I’ve spent a long time pondering the notion of measurement through the lenses of both art and science.
As artist in residence at the Centre for Book and Paper Arts (Columbia College, 2002), a small edition of artist’s books grew out ideas around possible tools and techniques for measuring various solids (pigment…), ephemera (clouds…) and concepts (growth…). Visual cues were harvested from the astounding behind-the-scenes collections in Chicago’s Field Museum. Deep drawers once opened revealed rows of Toucan skulls, mats of dried algae, parcelled rodent skins. Forever (and unfortunately) embedded in my memory is the image of a grinning technician waving around a very large penis bone from an aquatic mammal.
Spool ahead a few years and questions around measuring change form the basis of a questionnaire recently sent out to 540 NZ community groups (See the community questionnaire tab for more details).
In the context of their environmental restoration projects measuring success is gauging whether the effort put into works on the ground (e.g. trapping possums, controlling weeds) really has achieved the desired outcomes. There are two different ways of doing this: using formal (science-based) and/or informal (observation-based) methods. Questionnaire data once analysed, will likely show smaller, less well-resourced community groups with small-scale projects mostly use informal methods. Building up detailed knowledge of their restoration site over time, witnessing the transition from weeds to natives provides them with sufficient evidence to confirm project objectives are being met.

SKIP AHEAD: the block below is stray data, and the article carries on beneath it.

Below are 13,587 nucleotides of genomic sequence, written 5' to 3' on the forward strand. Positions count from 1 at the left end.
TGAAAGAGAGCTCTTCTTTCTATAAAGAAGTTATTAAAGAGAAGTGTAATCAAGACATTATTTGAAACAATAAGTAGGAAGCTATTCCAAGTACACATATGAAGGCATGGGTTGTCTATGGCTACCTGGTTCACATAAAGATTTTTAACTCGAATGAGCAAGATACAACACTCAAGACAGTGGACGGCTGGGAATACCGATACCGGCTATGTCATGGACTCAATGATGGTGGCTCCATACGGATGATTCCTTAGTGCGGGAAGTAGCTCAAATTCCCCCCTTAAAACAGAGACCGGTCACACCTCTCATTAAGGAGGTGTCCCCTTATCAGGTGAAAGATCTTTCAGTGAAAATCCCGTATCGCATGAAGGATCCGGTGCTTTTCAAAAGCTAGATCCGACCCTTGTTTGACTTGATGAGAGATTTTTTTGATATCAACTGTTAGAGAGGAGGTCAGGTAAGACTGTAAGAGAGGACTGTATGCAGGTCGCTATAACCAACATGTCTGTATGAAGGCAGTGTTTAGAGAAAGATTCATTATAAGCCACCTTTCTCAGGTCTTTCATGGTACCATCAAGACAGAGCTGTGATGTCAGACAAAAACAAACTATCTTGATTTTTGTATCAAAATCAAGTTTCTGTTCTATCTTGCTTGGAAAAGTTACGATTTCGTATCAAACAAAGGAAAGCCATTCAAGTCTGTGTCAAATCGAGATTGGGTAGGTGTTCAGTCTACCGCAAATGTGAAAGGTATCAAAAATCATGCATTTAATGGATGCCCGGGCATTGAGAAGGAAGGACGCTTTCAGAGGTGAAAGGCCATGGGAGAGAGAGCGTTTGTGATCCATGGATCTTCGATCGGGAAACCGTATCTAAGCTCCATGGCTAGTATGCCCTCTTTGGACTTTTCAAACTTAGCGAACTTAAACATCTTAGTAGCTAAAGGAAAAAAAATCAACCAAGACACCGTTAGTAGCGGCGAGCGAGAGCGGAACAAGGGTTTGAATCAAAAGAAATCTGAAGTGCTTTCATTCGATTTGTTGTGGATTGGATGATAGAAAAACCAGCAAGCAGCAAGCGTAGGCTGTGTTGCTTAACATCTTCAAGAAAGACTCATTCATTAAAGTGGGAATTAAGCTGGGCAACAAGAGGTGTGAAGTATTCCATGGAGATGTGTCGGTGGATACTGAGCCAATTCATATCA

However when science enters the picture via formal monitoring, it is worth reflecting on the relationship between group objectives and the group’s monitoring activities. Is, for example, monitoring numbers of predators or native birds going to tell the group whether they have achieved their objectives… or not? This question is part of a broader dialog around ‘strategic’ monitoring.
I keep on coming back to this: “How can groups ensure that their data are needed, relevant, desired, useable, accessible and timely?” (Weiler, 2007). While it’s not necessarily worth smaller groups’ time and energy to be running formal monitoring programmes, for groups who are carrying out monitoring programmes, who else could be using their hard-won data?
Questionnaire results show that although a number of groups do provide their data to Regional Councils or DOC, only a handful have any idea about how these data are used. I strongly suspect that in many cases the data are not used at all – but that’s to be explored in another post.
Meanwhile, if I am offered anything from a university technician here, it’s not likely to be anything as memorable as the American experience.